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Specialisation and Variation in Language Corpora

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Edited By Ana Diaz-Negrillo and Francisco Javier Diaz-Pérez

Corpus linguistics was initiated with the compilation and exploitation of native English reference corpora. Over the past years, corpus linguistics has experienced such a great expansion and specialisation that a variety of languages, registers, text types and speakers are now represented in language corpora. This volume intends to give evidence of the extraordinary expansion that corpus linguistics and language corpora have undergone. It focuses on emerging types of corpora and corpus techniques, and also presents corpus-based studies in areas which have benefited from the recent developments in corpus linguistics methods and techniques, including foreign language teaching, language acquisition, translation and terminology dialectology, lexicography and language variation. The volume comprises 11 papers on technical aspects of corpus data processing, on corpus-based linguistic research, and on emerging corpora. It is structured in three main sections, one for each of the three latter aspects.
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AixOx, a multi-layered learners’ corpus: automatic annotation: Sophie Herment, Anne Tortel, Brigitte Bigi, Daniel Hirst, Anastassia Loukina

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SOPHIE HERMENT / ANNE TORTEL / BRIGITTE BIGI / DANIEL HIRST / ANASTASSIA LOUKINA

AixOx, a multi-layered learners’ corpus: automatic annotation

Abstract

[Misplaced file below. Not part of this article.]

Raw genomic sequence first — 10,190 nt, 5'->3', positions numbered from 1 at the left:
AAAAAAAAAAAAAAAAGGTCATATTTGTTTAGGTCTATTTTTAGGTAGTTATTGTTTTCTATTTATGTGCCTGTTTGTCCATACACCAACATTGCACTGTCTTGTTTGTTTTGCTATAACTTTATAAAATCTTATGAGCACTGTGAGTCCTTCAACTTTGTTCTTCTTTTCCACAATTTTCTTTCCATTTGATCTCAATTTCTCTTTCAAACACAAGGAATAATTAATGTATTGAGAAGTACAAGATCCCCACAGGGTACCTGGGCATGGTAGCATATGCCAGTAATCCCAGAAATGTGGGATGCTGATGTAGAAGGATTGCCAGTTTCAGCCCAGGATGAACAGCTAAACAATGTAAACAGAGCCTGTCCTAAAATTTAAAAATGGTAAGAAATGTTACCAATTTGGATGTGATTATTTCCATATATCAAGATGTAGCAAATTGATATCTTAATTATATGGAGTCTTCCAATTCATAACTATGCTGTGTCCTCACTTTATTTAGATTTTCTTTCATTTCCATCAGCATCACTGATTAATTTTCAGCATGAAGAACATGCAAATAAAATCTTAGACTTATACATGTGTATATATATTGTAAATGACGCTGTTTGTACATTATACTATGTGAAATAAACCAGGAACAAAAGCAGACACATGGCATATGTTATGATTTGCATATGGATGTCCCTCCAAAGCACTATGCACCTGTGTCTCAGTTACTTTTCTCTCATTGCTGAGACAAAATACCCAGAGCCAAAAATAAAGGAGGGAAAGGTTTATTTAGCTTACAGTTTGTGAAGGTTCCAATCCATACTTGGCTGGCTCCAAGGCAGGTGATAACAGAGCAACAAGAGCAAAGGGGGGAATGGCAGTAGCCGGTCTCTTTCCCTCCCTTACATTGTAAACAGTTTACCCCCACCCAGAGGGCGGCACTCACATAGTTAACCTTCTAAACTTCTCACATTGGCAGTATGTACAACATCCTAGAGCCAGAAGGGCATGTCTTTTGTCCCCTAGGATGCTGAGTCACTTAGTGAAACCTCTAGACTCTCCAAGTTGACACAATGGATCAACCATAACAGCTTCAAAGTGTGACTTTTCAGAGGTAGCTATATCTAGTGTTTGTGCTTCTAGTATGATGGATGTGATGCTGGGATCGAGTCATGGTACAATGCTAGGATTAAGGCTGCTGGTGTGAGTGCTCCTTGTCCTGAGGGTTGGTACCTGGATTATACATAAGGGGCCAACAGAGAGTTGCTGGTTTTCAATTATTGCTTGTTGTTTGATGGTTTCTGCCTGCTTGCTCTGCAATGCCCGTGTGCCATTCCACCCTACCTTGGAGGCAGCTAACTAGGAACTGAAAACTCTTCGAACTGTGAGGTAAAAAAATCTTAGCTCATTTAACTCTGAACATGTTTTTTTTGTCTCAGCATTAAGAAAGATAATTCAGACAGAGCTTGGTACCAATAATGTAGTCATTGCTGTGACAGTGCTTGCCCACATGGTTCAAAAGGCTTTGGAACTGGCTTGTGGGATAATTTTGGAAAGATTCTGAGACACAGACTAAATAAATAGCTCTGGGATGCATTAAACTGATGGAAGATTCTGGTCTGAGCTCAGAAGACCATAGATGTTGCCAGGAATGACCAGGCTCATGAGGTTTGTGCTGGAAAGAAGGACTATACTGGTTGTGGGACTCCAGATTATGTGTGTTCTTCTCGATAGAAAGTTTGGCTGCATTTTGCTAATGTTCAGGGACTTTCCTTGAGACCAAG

This paper presents a multilingual learners corpus, AixOx, collected in the framework of an Alliance project (a partnership between the British Council and The French Ministry of Foreign Affairs). The corpus consists of the recording of 40 1-minute passages in English and French from the Eurom 1 corpus (Chan et al. 1995), read by native speakers and L2 learners. French native speakers reading the French and English passages were recorded in Aix-en-Provence, and English native speakers reading the English and French passages were recorded in Oxford. The AixOx corpus contains about 40 hours of read speech and can be downloaded from the Speech and Language Data Repository (). This paper also presents the tools used for automatic annotation on several layers using the following algorithms: SPPAS – SPeech Phonetization Alignment and Syllabification – (Bigi, 2012) for a segmentation into utterances, words, syllables and phonemes; and MoMel – Modelling Melody – and INTSINT – INternational Transcription System for INTonation – (Hirst 2007) for the modelling and coding of intonation. Finally, an example of a pedagogical application of the corpus is given: a pilot-study on the intonation of questions. We show how the AixOx corpus can be used to compare the productions of natives with learners and how it is possible, thanks to the annotation, to understand the prosodic realisations (whether they be positive or negative) and...

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